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Cousin Island Special Reserve, Seychelles
Stepping back in time for conservation

As one of eleven people living on Cousin Island Special Reserve, I feel privileged. After an eventful boat ride with a saltwater shower, we arrived on the beautiful long stretch of Cousin’s main beach. Walking up the beach the first thing I see is a vast number of birds flying overhead and dropping down into the forest. I quickly see the island is made up of only beach and forest, and understand why the birds choose to be here.

In many ways, being on Cousin is like stepping back in time. There is no hot water, an outside toilet and no need for locks on the doors. I have left the materialistic world behind. Instead I step into a small community that relies on solar power, a water pump, boat trips to Praslin for food and drinking water, and of course, each other.

Taking this journey gives me an opportunity to reflect and appreciate where I am and what I am contributing to – conservation work at its finest. I feel closer to nature, connected to the island, and most importantly, a part of something truly special.

In my time here I have worked closely with Cheryl and Yan, two very important Nature Seychelles staff working towards maintaining and improving the ecosystem on Cousin. Cheryl is the Science Coordinator and Yan is the coordinator for the new Conservation Boot Camp program.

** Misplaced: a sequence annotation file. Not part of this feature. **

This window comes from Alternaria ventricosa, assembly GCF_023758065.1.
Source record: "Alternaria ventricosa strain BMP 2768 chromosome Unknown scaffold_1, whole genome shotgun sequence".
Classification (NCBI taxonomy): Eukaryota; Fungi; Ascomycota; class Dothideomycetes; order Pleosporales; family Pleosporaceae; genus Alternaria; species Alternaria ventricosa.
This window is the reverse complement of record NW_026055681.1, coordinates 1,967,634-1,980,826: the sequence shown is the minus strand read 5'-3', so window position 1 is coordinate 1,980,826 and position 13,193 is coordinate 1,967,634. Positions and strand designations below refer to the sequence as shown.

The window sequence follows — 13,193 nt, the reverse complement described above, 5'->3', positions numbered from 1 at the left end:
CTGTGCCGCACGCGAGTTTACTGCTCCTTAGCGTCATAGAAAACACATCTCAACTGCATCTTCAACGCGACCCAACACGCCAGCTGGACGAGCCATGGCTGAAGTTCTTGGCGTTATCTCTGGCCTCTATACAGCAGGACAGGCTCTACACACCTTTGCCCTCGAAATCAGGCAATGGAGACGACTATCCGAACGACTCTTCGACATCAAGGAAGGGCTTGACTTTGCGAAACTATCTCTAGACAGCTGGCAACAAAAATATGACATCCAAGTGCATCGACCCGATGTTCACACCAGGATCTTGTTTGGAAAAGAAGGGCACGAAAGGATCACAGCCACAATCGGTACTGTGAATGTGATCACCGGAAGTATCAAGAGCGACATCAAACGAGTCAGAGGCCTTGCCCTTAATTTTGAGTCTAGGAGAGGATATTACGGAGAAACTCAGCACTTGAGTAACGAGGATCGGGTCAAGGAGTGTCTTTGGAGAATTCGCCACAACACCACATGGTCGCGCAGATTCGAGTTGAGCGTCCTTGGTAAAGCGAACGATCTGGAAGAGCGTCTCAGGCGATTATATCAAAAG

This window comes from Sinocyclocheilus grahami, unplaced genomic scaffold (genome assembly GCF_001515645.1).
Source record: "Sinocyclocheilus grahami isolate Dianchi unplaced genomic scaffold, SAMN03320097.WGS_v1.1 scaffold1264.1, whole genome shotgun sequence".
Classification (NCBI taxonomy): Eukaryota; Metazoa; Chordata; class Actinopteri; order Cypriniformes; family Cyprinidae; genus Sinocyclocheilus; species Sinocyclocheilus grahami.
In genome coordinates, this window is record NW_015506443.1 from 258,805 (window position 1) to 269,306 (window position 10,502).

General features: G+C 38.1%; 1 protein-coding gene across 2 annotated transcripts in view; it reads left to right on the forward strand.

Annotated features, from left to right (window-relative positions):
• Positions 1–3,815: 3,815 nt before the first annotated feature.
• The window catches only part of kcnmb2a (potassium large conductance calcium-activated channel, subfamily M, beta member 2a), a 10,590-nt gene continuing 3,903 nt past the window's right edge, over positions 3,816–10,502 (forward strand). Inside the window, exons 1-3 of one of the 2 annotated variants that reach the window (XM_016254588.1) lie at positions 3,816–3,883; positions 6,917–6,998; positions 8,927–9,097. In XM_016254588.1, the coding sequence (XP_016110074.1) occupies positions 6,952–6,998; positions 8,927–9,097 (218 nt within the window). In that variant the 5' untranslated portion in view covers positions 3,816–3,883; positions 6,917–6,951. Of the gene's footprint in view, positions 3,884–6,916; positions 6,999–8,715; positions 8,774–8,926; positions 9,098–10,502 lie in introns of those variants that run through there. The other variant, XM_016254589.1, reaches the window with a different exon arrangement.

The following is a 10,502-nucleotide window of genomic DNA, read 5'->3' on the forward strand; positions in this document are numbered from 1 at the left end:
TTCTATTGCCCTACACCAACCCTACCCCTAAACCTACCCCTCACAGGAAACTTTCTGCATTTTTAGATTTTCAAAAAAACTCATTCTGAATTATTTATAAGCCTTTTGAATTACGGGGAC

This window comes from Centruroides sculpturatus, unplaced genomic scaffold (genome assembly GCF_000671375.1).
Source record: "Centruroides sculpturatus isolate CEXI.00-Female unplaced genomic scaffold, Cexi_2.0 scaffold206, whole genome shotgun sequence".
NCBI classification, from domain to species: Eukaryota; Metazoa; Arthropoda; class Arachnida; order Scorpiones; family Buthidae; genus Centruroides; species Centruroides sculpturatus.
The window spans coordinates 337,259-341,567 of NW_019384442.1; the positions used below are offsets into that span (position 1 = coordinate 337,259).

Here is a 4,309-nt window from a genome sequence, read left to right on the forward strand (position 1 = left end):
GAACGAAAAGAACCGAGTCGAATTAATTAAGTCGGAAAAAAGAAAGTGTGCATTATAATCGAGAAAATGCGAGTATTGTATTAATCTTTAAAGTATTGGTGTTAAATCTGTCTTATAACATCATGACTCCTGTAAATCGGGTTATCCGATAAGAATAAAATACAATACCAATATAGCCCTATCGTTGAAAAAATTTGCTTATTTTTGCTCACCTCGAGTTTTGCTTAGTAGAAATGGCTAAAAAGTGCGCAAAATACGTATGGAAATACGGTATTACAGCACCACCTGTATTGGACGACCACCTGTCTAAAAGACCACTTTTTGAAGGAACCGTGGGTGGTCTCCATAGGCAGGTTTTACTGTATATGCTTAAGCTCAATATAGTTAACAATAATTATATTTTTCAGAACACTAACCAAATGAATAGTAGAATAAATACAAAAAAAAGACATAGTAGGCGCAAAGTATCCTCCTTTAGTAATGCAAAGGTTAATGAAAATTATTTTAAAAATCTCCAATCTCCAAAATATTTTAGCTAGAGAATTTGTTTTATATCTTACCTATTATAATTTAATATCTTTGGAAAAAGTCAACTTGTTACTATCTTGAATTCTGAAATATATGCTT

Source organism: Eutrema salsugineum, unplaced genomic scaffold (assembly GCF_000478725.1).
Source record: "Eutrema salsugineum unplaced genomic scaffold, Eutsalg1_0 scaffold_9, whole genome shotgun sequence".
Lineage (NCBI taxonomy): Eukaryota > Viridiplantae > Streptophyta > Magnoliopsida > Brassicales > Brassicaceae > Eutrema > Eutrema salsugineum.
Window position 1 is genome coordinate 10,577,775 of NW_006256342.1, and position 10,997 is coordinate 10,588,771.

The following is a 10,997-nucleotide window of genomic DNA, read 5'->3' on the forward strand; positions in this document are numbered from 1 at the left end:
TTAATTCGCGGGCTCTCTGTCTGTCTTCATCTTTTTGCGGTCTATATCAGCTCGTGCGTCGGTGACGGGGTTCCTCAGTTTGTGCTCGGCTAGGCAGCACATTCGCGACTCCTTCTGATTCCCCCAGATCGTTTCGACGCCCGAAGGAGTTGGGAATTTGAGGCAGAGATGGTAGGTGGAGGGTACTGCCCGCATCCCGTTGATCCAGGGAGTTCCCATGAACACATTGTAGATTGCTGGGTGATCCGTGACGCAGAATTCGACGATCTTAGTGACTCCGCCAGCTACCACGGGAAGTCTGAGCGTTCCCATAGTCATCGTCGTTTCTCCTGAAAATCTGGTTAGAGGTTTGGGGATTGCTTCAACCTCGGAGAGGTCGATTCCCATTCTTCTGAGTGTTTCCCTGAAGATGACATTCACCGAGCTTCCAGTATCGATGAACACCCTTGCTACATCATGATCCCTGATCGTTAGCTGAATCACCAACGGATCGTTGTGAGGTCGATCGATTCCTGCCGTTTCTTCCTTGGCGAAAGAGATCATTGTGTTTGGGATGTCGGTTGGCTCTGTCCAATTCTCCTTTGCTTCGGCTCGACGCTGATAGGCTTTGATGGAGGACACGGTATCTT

I have been heavily involved in the field work on Cousin. I have done turtle patrols, excavated turtle nests and helped protect hatchlings as they make their way to the ocean. I have helped to monitor the breeding success rate of the White-tailed Tropicbird and White Tern and assisted with the land bird census.

I have been given the opportunity to learn so much from very experienced people but also been given the responsibility of working independently. I have worked closely with the Magpie Robins, exploring potential causes for health issues and monitoring their territories. I have enjoyed seeing the Brown Noddy, Lesser Noddy and the Wedge-tailed Shearwater begin to fill the island ready for the breeding season.

When I walk to the viewpoint to watch the sun go down, I am never alone. I sit on the rocks and see an uncountable number of birds fly around me, all chattering in their own unique calls. From this position, it is almost impossible to photograph the sunset without at least one bird in view.

For such a small island there is so much activity, so much to discover, so much to contribute to, and in return, I got so much back. After experiencing eight of Seychelles islands, and having the opportunity to spend four weeks volunteering with Nature Seychelles, I can safely say Cousin Island is a favourite.

Claire Waters